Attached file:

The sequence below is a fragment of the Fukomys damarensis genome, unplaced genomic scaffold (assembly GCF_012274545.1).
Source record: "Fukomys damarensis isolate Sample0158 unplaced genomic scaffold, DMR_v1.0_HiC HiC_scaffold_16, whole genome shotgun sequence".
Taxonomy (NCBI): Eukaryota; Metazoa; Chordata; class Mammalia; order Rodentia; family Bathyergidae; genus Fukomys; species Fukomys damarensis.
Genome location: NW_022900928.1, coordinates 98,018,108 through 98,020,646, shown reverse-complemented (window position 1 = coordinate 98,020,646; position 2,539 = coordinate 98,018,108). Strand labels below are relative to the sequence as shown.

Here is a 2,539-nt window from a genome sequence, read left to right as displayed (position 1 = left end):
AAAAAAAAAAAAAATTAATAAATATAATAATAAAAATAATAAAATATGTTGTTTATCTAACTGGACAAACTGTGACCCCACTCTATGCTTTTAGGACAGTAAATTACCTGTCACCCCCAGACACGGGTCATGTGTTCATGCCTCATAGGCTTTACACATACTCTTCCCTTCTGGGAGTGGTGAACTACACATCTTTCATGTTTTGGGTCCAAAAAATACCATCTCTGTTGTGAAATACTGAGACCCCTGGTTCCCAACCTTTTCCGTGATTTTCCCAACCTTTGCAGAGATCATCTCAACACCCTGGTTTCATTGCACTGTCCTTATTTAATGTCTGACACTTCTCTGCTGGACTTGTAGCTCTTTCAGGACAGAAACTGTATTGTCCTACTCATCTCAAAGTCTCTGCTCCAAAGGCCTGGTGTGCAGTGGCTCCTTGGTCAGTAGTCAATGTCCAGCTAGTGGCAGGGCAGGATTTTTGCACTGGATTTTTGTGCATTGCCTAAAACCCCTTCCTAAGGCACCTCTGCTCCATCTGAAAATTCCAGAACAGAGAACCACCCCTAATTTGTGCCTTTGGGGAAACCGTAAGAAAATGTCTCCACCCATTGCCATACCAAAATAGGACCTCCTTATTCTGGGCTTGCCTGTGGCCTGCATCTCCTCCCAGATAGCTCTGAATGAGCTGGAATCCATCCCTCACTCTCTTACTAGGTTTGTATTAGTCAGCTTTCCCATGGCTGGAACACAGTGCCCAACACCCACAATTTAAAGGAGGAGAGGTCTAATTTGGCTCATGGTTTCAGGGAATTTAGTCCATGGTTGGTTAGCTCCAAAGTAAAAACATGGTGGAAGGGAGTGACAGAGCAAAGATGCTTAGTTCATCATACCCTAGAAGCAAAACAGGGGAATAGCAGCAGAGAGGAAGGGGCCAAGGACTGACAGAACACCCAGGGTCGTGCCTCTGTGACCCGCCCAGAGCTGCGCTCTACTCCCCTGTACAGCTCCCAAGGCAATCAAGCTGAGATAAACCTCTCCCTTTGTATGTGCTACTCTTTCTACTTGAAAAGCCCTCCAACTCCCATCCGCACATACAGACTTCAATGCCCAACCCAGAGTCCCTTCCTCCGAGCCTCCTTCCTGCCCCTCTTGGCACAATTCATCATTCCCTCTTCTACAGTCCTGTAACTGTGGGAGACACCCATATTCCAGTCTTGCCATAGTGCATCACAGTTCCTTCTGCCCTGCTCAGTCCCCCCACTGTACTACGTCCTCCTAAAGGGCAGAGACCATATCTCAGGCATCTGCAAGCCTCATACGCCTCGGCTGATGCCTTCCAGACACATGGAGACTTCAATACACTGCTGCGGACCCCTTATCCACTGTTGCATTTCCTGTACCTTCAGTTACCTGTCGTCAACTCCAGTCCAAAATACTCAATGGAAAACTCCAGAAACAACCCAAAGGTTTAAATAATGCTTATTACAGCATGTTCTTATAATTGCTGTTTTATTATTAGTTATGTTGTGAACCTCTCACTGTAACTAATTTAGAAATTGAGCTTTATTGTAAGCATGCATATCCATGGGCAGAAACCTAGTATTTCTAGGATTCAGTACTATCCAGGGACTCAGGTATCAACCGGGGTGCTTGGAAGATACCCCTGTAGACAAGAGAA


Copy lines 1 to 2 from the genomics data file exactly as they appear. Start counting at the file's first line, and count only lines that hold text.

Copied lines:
The sequence below is a fragment of the Fukomys damarensis genome, unplaced genomic scaffold (assembly GCF_012274545.1).
Source record: "Fukomys damarensis isolate Sample0158 unplaced genomic scaffold, DMR_v1.0_HiC HiC_scaffold_16, whole genome shotgun sequence".